Case Name: Valentine v. Valentine

e-Journal Number: 58142

Judge(s): Per Curiam – Shapiro, Whitbeck, and Stephens


The court held that the trial court erred by finding that the parties' original spousal support agreement was nonmodifiable, and by ruling that, even under the terms of the parties' 1993 modification, the plaintiff-ex-husband's obligation should be terminated, because it failed to make the necessary determination of a change in circumstances. Thus, it reversed and remanded for the trial court to determine whether there has been a change of circumstances justifying modification of support and, if so, to determine the extent of that modification. Plaintiff began paying the defendant-ex-wife spousal support in 1982. The arrangement was modified in 1993 by a consent judgment. In 2012, plaintiff filed a motion to terminate his obligation. The trial court found that the 1982 arrangement was nonmodifiable, and had provided that all spousal support payments were to cease in 1996. Thus, it terminated his alimony obligation. On appeal, the court agreed with defendant that the trial court erred by ruling that the 1982 alimony award was nonmodifiable. It noted that the marital separation agreement and the first modification of the divorce judgment both expressly indicated that the alimony was being paid for the support of defendant, which supported "the conclusion that the alimony award was periodic alimony." This was also "demonstrated by the fact that the martial separation agreement expressly provided that the parties intended the support payments to be 'periodic payments for support,' by the fact that the alimony payments were deductible by" plaintiff and taxable as part of defendant's income, and by the fact that alimony terminated on her death. "The fact that the parties agreed to modify the support obligation in 1993 is also evidence of the parties' intent that the alimony was modifiable. For all of these reasons, the alimony was periodic alimony which was subject to modification under MCL 552.28." The court also agreed with defendant that the trial court erred by modifying the alimony award and terminating plaintiff's spousal support obligation, finding that although plaintiff "pleaded a change in circumstances, the trial court did not make a finding regarding whether a change of circumstances had occurred." Thus, it remanded for such a determination after a full evidentiary hearing. Finally, the court agreed with defendant that the trial court erred by taking "judicial notice" of the contents of a probate court file concerning her inheritance from the estate of her deceased mother. "Without determining whether a trial court may ever take judicial notice of a probate court file in an unrelated case, we find that the trial court abused its discretion to the extent that it took judicial notice of the probate court file concerning [defendant's] mother's estate." Thus, on remand, if plaintiff "or the court seeks to introduce any contents of the probate court file, the trial court shall entertain and rule upon any objections [defendant] may raise, as well as ensure that any documents in the file upon which the court subsequently relies are properly entered into evidence."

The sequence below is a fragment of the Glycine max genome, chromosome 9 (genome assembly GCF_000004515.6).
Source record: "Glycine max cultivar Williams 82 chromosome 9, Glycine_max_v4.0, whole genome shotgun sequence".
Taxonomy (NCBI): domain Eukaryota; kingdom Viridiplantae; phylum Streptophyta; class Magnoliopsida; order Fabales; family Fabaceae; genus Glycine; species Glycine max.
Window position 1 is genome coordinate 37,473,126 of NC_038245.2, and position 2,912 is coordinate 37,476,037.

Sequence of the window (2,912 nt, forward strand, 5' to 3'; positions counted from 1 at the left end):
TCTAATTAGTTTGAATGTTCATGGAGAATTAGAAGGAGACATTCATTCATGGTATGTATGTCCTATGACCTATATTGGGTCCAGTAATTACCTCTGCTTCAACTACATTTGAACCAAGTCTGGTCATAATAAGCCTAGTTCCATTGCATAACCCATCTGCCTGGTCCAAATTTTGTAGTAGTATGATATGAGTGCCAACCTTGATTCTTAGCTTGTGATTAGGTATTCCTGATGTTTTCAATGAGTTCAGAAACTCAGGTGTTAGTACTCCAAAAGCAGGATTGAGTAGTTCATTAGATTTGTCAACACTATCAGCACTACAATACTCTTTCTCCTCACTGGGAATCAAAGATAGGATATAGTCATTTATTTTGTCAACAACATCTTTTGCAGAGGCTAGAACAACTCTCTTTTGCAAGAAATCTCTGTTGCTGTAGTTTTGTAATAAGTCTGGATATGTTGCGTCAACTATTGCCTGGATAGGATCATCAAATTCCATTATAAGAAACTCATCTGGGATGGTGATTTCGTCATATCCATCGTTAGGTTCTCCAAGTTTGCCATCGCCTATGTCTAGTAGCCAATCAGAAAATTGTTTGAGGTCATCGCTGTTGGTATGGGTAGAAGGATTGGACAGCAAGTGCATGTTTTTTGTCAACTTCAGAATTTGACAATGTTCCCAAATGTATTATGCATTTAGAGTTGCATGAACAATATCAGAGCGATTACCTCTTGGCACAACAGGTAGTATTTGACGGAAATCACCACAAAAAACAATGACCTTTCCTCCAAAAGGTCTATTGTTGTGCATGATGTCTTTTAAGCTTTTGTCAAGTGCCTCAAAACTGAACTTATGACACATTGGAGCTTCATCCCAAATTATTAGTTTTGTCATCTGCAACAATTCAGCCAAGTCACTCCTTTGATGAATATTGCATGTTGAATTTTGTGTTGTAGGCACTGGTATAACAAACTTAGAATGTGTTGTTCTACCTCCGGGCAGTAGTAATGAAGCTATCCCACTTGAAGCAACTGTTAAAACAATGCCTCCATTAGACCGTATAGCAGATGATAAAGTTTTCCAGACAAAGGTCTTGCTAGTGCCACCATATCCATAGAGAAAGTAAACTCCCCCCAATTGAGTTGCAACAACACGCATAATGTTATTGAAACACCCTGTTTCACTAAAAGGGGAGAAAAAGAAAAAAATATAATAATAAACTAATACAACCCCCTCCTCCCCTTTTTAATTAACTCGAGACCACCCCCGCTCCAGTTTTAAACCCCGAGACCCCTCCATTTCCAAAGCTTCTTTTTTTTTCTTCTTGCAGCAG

Full Text Opinion